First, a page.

'Shop It

Walking through my Theme Thursday process reaped loads of benefits.  I'm the kind of person who understands best when she puts things to words and tries to explain them to others.  So . . . let's do it again!  And maybe these photo experiments will be mutually beneficial.  I'd be pleased to hear any feedback, whether it is, "I love it," or "it looks too dark/light/blurry/pixelated;" or specific advice on how to improve or execute the techniques I'm attempting below.  Likewise, don't hesitate to ask me any questions.  If not for the interactive nature of the internet, I'd probably not learn as much as I am.

The photo on the left was shot in RAW format and loaded directly into Photoshop Elements.  The one on the right is after I manually changed the contrast by deepening the shadows using the Adjust Lighting feature under the Enhance tab.  When I used the eyedropper tool and clicked on the darkest spot on the photograph, it made the entire picture too dark, so I slid the shadow tab to the right along the meter instead.

The powdered doughnut is overexposed, meaning its so bright that there is no detail.  It is the whitest thing in the picture, though, so I'm not sure how I'd go about restoring detail to it, or if I'd even want to.

I zoomed in very close to examine the noise in the shadowed areas, which was more prominent than usual, despite the bright lighting, because I shot in RAW (JPEG has automatic noise reduction which, I have read, is not as thorough or sophisticated as the noise reduction features in Photoshop and other editing programs).  So I went to the Filter tab, scrolled down to Noise, and clicked on Noise Reduction.  I slid the noise reduction meter all the way to the right (it read "10"), which smoothed over the grainy spots professionals call "noise."  However, some of the detail is lost.  So I applied the Auto Sharpen tool, and the result is the first picture below.

Directly below the noise reduction bar is a Keep Details bar.  I undid the Auto Sharpen and slid the marker on the details meter all the way to the right.  It made a sort of blend of the two.  Without it, the Squirt's face looked air-brushed, which can be nice, but I'm focusing on my particular weakness of detail.  That resulted in the second picture below.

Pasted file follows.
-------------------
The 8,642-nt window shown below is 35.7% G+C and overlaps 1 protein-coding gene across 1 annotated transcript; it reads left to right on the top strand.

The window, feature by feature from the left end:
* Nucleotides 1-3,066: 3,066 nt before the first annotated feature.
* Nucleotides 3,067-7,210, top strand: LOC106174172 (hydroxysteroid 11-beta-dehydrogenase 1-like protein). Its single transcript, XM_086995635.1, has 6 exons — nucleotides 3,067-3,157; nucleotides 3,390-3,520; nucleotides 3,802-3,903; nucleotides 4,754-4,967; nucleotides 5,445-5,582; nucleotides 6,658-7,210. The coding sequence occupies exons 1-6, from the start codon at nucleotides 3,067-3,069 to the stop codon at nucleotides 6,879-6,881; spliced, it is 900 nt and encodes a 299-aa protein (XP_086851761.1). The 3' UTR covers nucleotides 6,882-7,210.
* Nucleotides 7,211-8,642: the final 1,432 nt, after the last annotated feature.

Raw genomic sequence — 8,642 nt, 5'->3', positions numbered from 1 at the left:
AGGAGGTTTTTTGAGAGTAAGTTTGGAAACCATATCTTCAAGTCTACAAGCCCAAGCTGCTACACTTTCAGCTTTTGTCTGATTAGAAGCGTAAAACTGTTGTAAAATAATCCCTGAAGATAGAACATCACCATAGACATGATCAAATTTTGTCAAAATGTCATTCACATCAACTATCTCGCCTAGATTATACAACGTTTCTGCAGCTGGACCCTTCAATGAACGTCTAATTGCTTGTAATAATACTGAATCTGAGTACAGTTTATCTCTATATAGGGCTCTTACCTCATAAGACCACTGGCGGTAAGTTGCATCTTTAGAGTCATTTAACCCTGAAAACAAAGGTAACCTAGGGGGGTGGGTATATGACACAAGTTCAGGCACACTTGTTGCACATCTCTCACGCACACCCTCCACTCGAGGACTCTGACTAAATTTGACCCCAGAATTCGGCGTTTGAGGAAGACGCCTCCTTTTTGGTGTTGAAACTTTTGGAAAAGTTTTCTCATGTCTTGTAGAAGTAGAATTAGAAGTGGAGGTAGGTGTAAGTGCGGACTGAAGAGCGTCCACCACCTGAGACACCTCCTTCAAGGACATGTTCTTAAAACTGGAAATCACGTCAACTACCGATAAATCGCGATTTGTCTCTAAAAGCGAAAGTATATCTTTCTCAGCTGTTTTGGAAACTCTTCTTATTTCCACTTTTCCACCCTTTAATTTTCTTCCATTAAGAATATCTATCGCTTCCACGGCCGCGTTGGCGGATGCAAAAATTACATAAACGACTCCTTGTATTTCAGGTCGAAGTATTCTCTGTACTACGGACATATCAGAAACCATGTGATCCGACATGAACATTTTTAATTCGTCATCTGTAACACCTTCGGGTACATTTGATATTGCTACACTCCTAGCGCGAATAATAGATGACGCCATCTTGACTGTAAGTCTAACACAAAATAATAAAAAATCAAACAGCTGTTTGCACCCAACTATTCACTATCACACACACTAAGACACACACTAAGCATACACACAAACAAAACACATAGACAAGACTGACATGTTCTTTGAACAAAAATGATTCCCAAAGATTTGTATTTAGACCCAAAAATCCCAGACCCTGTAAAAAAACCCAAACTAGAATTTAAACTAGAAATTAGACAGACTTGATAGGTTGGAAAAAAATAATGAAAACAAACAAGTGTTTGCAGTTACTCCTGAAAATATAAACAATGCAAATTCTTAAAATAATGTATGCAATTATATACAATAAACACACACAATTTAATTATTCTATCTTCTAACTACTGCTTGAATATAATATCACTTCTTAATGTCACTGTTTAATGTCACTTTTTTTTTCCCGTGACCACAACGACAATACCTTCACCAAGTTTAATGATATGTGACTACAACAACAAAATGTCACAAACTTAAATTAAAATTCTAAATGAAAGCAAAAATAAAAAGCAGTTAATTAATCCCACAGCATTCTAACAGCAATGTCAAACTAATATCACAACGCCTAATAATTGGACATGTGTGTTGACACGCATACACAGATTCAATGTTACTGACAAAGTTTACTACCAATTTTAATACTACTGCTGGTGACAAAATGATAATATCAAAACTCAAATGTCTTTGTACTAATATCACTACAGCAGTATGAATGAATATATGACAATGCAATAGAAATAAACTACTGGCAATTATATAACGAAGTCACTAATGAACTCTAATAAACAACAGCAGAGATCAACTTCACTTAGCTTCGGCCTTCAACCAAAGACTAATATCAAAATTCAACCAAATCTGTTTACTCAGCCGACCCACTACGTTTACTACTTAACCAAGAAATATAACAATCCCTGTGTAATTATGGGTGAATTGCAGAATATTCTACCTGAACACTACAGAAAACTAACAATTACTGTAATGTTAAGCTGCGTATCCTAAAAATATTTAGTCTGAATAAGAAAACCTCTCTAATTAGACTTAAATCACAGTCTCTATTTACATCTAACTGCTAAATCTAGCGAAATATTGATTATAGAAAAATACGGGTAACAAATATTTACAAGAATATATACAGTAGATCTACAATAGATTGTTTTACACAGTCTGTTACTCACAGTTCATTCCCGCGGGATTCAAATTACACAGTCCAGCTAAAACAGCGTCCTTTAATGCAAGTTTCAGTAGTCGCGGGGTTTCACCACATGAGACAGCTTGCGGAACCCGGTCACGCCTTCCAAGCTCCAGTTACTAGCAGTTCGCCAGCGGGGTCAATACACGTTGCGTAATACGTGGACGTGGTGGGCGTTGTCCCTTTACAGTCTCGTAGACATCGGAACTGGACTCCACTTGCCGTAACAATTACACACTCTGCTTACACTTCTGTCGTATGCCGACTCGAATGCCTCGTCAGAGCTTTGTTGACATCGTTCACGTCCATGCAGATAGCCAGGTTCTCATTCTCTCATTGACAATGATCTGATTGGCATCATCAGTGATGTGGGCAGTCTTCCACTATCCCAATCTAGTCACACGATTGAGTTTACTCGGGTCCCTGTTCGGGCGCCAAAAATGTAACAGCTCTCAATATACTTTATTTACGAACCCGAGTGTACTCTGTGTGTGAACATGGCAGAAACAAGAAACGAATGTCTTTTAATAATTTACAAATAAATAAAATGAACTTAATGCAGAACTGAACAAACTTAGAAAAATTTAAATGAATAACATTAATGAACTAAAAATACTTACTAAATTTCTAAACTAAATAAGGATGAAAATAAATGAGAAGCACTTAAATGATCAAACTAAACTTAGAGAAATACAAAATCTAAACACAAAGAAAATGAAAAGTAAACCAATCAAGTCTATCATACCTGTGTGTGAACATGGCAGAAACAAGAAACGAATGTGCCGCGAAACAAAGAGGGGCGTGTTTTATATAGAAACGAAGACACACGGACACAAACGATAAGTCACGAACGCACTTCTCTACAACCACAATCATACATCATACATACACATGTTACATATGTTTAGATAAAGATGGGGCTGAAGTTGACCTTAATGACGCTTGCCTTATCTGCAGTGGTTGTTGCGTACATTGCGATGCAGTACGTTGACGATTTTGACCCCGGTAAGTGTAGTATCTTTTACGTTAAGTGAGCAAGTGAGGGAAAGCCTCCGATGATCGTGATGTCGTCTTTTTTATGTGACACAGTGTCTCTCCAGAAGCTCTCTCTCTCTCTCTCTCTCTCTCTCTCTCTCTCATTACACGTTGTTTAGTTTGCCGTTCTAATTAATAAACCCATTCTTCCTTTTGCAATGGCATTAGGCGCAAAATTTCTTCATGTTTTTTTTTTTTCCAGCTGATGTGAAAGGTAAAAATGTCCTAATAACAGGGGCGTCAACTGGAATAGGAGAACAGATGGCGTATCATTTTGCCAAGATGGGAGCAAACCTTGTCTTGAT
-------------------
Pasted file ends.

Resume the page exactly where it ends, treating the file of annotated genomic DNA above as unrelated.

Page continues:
They're very similar, and it's easier to see the differences when you zoom in on a particular object, such as the face or the chair in the background.

1:  adjusted lighting, which altered contrast, removed noise and sharpened

2:  undid sharpening, added Keep Details feature

Which of the two do you like best?

I liked the first one best, so I took that and applied the Coffeeshop Blog's free Once Upon a Time action.  (An action is a combination of Photoshop alterations applied all at once--one can then go back and alter the individual tools after they have already been applied as they have been separated into "layers."  Right?  People who know what they're talking about, feel free to jump in here!)  I made most of the layers invisible.  The only alterations left visible were the Gaussian Blur--adjusted by sizing a perforated box to determine the place where the blur will not occur--and contrast, which I left on 100%.  That's the second photo below.  I made the Color Pop layer visible and kept it at 100% for the first photo.

3:  added Gaussian Blur, Color Pop, and Contrast

4:  removed Color Pop layer by rendering it invisible

Can you see a difference?  The bottom picture is less saturated.

I made the banner photo at the top of the post by loading picture #1 to picmonkey.com, applying the Tranquil filter at about 50%, cropping, and adding text.  So there you go.  I'm probably doing all sorts of Wrong and making things more complicated than necessary, and one day will look back on this with painful hindsight.

Happy 'shopping!



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